I think the only thing that could have made it even more funny to a kid Jessie was if he had put the hat back on his head sopping wet from it’s dip in the lake.

Snake Acquaintances

Let me just start by saying I get freaked out just by thinking about snakes and I’m squirming in my chair as I begin to write this.

Snakes are gross and I do my very best to ignore the fact that I know I have some peacefully roaming in my yard.

It all started a few weeks ago when I went to town, aka: WalMart, and bought some RoundUp at the recommendation of a handful of people when I mentioned I had a lot of work out for the summer with thick overgrown weeds.  I went out on a nice sunny afternoon and began spraying.  Life was going well until I got to the fence line.  I saw the first one, screamed and almost went running for the house.  I was determined to finish spraying though so I continued on.  Then I saw the second one maybe two minutes later and screamed.  I called it quits after the second one that day because I think if I had seen a third one I would have quit working in the yard for the rest of the summer.

I’m 98% sure that the two snakes I saw on the fence were not the same snake.

Just a few days ago I finally got back outside and began mowing the jungle I let my yard turn into.  Again, I came across another snake.  I still screamed and did the heebie jeebie dance but I continued on – there was work to do and I wasn’t about to let anything stop me that day.

I managed to take a photo of a snake I ran over with the mower, it was still alive and squirming.  I think I only squished it with the wheels as my mowing deck was not low enough to actually kill it – what a shame.  I took this photo from the safety of being seated atop the mower and took it to my trusted sources in town who told me the snakes I’ve seen are good for getting mice and rats.

I suppose they can live as long as I don’t find any near the house.  All bets are off then.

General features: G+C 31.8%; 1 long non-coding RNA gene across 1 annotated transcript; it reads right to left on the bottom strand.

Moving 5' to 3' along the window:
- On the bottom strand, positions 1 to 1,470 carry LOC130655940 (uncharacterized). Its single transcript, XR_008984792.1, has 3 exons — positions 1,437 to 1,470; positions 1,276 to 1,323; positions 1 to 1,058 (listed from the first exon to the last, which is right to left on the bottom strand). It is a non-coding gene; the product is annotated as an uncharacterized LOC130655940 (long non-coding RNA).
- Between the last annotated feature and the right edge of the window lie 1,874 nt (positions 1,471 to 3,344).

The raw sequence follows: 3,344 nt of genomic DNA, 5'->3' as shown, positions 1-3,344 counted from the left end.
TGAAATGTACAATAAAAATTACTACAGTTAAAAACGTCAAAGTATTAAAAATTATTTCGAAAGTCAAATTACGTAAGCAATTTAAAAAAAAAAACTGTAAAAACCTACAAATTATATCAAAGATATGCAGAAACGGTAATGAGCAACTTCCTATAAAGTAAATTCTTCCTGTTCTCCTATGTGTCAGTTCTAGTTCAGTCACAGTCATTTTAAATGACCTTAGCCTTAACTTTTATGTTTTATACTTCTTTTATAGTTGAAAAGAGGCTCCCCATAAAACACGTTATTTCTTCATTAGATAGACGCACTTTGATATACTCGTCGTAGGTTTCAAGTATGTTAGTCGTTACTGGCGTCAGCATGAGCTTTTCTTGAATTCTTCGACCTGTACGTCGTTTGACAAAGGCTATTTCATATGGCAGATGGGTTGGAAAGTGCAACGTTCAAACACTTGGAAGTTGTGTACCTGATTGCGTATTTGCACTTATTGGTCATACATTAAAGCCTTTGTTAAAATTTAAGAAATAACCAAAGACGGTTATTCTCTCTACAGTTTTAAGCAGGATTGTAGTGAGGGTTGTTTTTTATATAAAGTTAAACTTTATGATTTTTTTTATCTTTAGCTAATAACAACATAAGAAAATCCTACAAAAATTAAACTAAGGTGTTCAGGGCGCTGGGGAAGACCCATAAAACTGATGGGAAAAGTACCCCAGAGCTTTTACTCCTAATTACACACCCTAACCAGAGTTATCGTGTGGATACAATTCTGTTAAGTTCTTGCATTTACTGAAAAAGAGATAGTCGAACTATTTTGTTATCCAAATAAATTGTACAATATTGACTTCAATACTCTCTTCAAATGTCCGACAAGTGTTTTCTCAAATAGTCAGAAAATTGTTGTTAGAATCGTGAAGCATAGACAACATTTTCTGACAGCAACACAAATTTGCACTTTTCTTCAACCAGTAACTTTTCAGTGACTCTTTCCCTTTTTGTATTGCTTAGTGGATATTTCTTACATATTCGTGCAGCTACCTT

Why am I sharing about my snakes when I don’t even like them? Well, because I’ve learned there’s a lesson here.

I’m single and I live alone.  I call my trusted sources and ask questions when my gut says “hey girl, don’t try fixing this by yourself call someone or at least hit youtube”.  I will ask if I really need help with something but at the end of the day I strive to be self sufficient.  I mean, Draco lives here but he’s a damn freeloader and won’t help me fix the door to the basement.

Spiders, mice, and snakes.  The three things that always prompt a “why can’t someone else be here?” thought in my head.  Sure, I scream every time I see a spider but now I don’t run away.  I kill it before I lose sight of it and freak out later.  In the winter months I was catching mice right and left and I eventually just had to deal with it. And now, I’m learning how to deal with my acquaintances.

The lesson with the snakes is reminding me that I don’t have someone else to rely on and I have to buck up and handle the less than desirable things myself.  Even if it means I turn the mower around and squish the snake again for good measure.

Worth Loving


I roamed my pinterest boards for a quote I felt like I could share confidently and I found this gem tucked away in one of my boards near the end.

“I don’t know a perfect person. I only know flawed people who are still worth loving.” – John Green

I don’t even know where I want to begin with this one, to be honest.

Before my momma got really sick I was in a spot in my life where I was pretty quick to judge someone on their character upon how they were acting directly in that moment.  Snappy responses to the checkout clerk, exasperated replies to the waiter who was interrupting too frequent.  It was easy to make a quick judgement right there on the spot on someone’s character not knowing the first thing about them or their life.

But then some big shitty life things happened and I understood.

There are numerous things that cause stress, worry and anxiety in everyone’s lives.  Am I saying it’s okay to snap at people? Nope, not one bit.   I don’t have a great day everyday and sometimes I’m less than pleasant to deal with. I hope others will treat me with grace and understanding on those days as I remember my very best to return the favor to others.  I check myself, daily and some days I check myself every time I’m interacting with people and I begin to make those judgements.

We’re all doing life together and life gets shitty, there is no way to get around that.  The days or moments that bring out a little devil in you may be the days you just need some understanding from a stranger.

Each of us are worth loving because one brief interaction does not define who we are as a person.